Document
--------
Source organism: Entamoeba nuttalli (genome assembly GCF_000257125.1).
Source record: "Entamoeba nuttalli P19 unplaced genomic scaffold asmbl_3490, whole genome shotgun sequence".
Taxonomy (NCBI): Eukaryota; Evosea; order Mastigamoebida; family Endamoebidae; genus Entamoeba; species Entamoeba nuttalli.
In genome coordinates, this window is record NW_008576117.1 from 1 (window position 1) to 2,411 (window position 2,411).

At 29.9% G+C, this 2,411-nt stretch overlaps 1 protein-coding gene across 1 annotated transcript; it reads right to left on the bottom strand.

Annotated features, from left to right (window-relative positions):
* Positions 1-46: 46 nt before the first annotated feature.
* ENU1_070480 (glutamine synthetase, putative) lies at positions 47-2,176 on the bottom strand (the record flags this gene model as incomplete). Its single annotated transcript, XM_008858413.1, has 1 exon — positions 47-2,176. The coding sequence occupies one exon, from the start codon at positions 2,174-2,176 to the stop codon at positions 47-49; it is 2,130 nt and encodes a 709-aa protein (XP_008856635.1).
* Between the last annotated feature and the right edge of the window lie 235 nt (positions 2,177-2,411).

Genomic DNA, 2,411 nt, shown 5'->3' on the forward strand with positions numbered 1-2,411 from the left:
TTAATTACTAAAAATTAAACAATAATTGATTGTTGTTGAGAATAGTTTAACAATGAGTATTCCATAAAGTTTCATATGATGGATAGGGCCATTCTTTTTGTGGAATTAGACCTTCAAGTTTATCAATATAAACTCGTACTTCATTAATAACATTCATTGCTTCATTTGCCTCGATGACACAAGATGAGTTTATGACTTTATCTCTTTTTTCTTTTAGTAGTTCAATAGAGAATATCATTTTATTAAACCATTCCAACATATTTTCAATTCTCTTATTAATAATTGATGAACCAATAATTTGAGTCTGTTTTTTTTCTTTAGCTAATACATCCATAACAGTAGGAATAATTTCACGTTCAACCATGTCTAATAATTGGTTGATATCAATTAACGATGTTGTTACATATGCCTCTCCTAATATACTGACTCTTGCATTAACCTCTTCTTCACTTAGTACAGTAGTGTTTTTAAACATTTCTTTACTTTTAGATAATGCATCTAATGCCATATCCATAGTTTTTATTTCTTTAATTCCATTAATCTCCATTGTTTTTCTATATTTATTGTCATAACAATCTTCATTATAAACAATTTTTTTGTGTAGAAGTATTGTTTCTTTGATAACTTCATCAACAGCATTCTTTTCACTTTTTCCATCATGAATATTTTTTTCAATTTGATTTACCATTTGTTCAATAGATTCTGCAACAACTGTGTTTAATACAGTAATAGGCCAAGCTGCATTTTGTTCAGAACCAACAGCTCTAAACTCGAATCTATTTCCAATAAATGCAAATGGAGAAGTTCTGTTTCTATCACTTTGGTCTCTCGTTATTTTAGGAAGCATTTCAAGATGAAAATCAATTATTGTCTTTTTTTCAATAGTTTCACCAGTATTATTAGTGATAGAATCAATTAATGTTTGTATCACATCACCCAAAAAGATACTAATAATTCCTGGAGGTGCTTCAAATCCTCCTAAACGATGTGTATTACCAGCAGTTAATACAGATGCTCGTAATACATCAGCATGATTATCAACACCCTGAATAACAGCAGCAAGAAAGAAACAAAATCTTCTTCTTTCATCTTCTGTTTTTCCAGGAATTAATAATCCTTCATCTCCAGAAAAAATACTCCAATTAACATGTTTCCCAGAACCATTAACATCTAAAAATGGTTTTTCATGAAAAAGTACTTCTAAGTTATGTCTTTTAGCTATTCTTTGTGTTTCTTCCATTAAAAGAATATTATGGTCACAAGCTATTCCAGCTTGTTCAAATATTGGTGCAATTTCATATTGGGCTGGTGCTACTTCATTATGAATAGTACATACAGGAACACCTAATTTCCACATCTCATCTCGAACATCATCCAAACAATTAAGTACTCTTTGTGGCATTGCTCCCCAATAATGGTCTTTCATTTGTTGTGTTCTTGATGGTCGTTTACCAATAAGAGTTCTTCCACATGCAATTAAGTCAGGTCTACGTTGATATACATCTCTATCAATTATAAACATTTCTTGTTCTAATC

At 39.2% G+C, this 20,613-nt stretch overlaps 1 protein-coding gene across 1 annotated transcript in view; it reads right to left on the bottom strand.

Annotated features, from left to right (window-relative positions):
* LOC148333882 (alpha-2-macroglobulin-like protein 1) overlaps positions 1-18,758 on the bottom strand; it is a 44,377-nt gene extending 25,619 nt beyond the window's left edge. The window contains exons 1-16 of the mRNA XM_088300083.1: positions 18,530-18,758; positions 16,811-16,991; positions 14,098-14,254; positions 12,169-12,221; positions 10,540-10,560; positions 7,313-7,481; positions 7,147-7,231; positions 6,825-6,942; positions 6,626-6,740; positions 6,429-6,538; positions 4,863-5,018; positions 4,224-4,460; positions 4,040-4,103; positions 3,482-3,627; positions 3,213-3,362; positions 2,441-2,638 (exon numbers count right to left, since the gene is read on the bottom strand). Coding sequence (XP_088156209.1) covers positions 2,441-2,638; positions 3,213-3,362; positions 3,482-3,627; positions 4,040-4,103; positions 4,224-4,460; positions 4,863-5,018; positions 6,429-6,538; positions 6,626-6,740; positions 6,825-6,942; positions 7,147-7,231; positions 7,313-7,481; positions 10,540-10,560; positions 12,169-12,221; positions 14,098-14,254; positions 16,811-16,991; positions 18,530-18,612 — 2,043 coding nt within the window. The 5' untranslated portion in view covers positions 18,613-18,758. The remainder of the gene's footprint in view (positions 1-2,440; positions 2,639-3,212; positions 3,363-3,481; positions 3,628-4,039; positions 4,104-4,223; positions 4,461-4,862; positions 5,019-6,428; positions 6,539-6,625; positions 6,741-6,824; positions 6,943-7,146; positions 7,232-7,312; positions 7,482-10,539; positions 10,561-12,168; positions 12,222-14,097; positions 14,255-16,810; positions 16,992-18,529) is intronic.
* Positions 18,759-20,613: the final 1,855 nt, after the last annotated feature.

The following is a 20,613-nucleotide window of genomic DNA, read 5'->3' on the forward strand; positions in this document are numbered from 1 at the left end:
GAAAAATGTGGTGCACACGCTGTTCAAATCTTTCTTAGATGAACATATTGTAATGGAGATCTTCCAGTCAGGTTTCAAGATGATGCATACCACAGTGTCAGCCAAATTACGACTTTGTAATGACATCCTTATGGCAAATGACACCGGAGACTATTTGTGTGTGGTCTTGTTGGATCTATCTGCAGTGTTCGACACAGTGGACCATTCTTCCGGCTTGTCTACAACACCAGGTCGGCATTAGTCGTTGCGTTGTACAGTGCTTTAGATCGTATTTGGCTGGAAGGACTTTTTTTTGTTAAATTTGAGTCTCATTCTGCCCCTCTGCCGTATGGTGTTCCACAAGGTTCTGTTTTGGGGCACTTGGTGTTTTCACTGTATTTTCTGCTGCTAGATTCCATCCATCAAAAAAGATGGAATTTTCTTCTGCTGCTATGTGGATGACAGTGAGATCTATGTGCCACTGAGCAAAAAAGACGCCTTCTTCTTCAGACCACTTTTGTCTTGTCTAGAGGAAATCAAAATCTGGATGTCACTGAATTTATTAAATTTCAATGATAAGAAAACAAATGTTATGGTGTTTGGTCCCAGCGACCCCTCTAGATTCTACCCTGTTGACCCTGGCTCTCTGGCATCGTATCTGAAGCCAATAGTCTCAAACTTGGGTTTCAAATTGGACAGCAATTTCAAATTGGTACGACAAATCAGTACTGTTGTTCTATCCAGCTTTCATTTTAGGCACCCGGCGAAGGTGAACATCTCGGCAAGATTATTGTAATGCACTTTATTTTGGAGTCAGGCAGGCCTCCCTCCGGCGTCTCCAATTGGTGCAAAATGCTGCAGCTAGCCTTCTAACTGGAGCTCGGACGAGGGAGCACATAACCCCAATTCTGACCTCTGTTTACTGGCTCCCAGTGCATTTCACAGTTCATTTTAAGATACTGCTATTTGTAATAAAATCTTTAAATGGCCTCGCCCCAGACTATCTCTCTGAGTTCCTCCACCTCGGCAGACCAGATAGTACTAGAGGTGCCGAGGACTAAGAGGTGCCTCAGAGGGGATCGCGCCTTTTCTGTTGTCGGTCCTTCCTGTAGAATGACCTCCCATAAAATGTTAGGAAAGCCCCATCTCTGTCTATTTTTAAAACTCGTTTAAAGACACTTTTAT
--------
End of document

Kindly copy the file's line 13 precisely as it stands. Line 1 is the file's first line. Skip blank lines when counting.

Annotated features, from left to right (window-relative positions):